While the Legislature has surrendered to the President its power of the purse and the power to check the abuses of the Executive, and the Supreme Court is trying to sort out the mess brought about by the apparent failure of the Constitution and failure of governance, the Philippines today faces a grave peril of a different kind—from Mother Nature.
Among 173 countries, the Philippines is No. 3, globally, in two categories – Highest Risk and Most Exposed—to disasters resulting from extreme natural events.
The ranking was made by the think tank Alliance Development Works which came out with what it calls World Risk Index which ranks global disaster hot spots. The Philippines is the third most exposed, after Vanuatu (No. 1) and Tonga (No. 2) and ahead of Guatemala (No. 4), Bangladesh (No. 5), and Solomon Islands (No. 6).
In Oceania, in Southeast Asia, in the southern Sahel and in Central America, the high exposure to natural hazards and climate change coincides with very vulnerable societies.
What is conspicuous is that, among the 15 countries with the highest risk worldwide, eight are island states – including Vanuatu, Tonga and the Philippines, the Top Three.
Owing to their proximity to the sea, island states are particularly exposed to the natural hazards of cyclones, flooding, and sea level rise.
The World Risk Index is calculated by combining four elements: exposure, susceptibility, lack of coping capacities and lack of adaptive capacities. Combining these four yields the so-called vulnerability index which is the possibility of a disaster happening due to an extreme natural event. For instance, rainfall good for one month falls in just one day. That’s an extreme natural event which in turn causes massive floods like Ondoy and Habagat, landslides and building collapse.
Risk is understood as the interaction between a hazard (earthquake, flood, cyclone, drought, rising sea level) and the vulnerability of societies.
In this context, vulnerability refers to social, physical, economic and environment-related factors that make people or systems susceptible to the impacts of natural hazards and adverse consequences of climate change.
Additionally, the World Risk Index examines the abilities and capacities of people or systems to cope with and adapt to negative impacts of natural hazards.
Exposure refers to entities (population, built-up area, infrastructure component, environmental areas) being exposed to the effects of one or more natural hazards (earthquakes, cyclones, droughts, floods and sea level rise). It counts the number of people exposed to earthquakes, storms, floods, droughts and sea level rise.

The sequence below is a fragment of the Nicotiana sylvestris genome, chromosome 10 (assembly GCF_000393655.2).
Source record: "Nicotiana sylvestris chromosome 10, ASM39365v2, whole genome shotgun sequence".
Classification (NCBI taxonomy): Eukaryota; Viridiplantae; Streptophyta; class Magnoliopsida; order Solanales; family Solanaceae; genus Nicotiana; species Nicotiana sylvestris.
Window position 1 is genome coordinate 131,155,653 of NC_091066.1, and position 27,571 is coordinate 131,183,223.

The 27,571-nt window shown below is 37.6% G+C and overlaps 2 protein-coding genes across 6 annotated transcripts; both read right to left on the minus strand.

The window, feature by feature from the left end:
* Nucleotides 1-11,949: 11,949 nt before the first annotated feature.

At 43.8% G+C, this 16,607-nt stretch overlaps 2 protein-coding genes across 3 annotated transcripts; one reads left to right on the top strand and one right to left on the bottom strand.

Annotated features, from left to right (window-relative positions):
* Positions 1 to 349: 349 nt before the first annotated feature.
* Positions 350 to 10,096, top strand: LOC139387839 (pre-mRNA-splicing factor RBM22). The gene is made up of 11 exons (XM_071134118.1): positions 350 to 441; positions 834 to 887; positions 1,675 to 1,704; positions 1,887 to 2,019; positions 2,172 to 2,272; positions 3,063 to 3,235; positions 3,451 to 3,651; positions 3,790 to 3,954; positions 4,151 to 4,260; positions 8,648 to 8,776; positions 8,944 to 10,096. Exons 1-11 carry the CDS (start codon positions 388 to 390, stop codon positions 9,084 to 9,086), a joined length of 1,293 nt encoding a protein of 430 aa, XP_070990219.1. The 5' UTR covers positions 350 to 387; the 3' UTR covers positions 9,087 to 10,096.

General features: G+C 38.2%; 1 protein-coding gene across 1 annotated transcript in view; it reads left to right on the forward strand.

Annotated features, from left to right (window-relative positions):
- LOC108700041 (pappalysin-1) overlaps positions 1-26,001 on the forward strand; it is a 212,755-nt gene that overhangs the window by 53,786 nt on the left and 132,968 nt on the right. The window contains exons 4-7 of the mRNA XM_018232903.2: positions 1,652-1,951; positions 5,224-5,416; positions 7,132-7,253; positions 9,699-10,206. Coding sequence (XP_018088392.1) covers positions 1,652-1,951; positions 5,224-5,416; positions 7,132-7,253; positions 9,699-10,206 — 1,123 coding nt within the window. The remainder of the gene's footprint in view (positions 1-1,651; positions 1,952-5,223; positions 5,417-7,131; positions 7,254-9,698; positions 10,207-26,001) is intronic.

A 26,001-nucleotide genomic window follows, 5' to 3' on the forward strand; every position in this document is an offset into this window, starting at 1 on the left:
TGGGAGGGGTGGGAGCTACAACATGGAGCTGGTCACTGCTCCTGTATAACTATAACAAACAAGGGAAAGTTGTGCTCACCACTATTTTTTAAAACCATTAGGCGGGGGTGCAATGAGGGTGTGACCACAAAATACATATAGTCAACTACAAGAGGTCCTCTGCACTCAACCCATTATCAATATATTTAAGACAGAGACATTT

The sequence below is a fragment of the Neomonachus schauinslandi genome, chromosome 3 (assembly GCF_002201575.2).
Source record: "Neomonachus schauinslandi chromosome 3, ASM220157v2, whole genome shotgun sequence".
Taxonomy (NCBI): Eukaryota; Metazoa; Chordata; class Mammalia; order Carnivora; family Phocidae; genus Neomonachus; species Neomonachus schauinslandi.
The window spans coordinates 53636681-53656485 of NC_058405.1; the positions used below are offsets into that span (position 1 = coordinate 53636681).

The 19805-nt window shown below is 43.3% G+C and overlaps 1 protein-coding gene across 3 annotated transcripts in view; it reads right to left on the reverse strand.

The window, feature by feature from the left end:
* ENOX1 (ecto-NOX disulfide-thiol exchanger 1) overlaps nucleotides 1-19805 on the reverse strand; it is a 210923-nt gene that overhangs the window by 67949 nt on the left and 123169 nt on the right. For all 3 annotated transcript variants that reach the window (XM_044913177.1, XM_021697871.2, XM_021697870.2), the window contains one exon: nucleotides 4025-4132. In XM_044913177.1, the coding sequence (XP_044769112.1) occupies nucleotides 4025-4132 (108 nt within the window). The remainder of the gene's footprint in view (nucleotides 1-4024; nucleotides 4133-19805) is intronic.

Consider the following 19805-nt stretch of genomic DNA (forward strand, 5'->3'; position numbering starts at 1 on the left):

Exposure relates to the annual average number of individuals who are potentially exposed to hazardous events. In this regard, the frequency of hazards is also taken into account.
Additionally, the number of people are considered who would potentially be affected by the sea level rising by one meter.
Susceptibility is the likelihood of harm, loss and disruption in an extreme event triggered by a natural hazard.
Susceptibility takes into account: “public infrastructure”, “housing conditions”, “nutrition”, “poverty and dependencies”, “economic capacity and income distribution”.
Of every 100 index points in Susceptibility, nearly 29 points is assigned to ratio of the population without access to improved sanitation and the ratio of the population without access to improved water source, 14 points to share of population undernourished, and 28 points to poverty and dependency ratios, as well as capacity and income distribution.
Coping and coping capacities are the ability societies and exposed elements (for example critical infrastructure such as nuclear power stations) to minimize negative impacts of natural hazards and climate change through direct action and the resources available.
Coping capacities take into account “government and authorities”, “disaster preparedness and early warning”, “medical services”, “social networks”, and “material coverage”.
In contrast to coping, adaptation is a long-term process that also includes structural changes. It takes into account: “education and research”, “gender equity”, “environmental status/ecosystem protection”, “adaptation strategies” and “investments”.
In effect, the World Risk Index is also a measure of poverty or incompetence of government or both. The poorer a country is, the larger the population is who are poor, the less developed the infra, the less prepared government, the greater is the risk of disaster.
In the case of the Philippines, it is not a case of poverty that has made the country a very risky place for disasters. Per capita GDP in purchasing power parity is $4,413 as of 2012, compared with the per capita GDP of $1,709 for No. 9 in highest risk, Timor Leste, $1,883 for No. 6 Solomon Islands, and $3,1297 for No. 4 Guatemala. It is more a case of government not having invested enough in facilities and infrastructure which should have lessened the suffering of our people and mitigated the impact of natural events like earthquakes, storms, floods, drought and the rise in sea level.
That underinvestment is appalling given the billions of money in the hands of our President and our legislators which they can dispense at will and without regard to the welfare of our people. That underinvestment is the biggest disaster of all.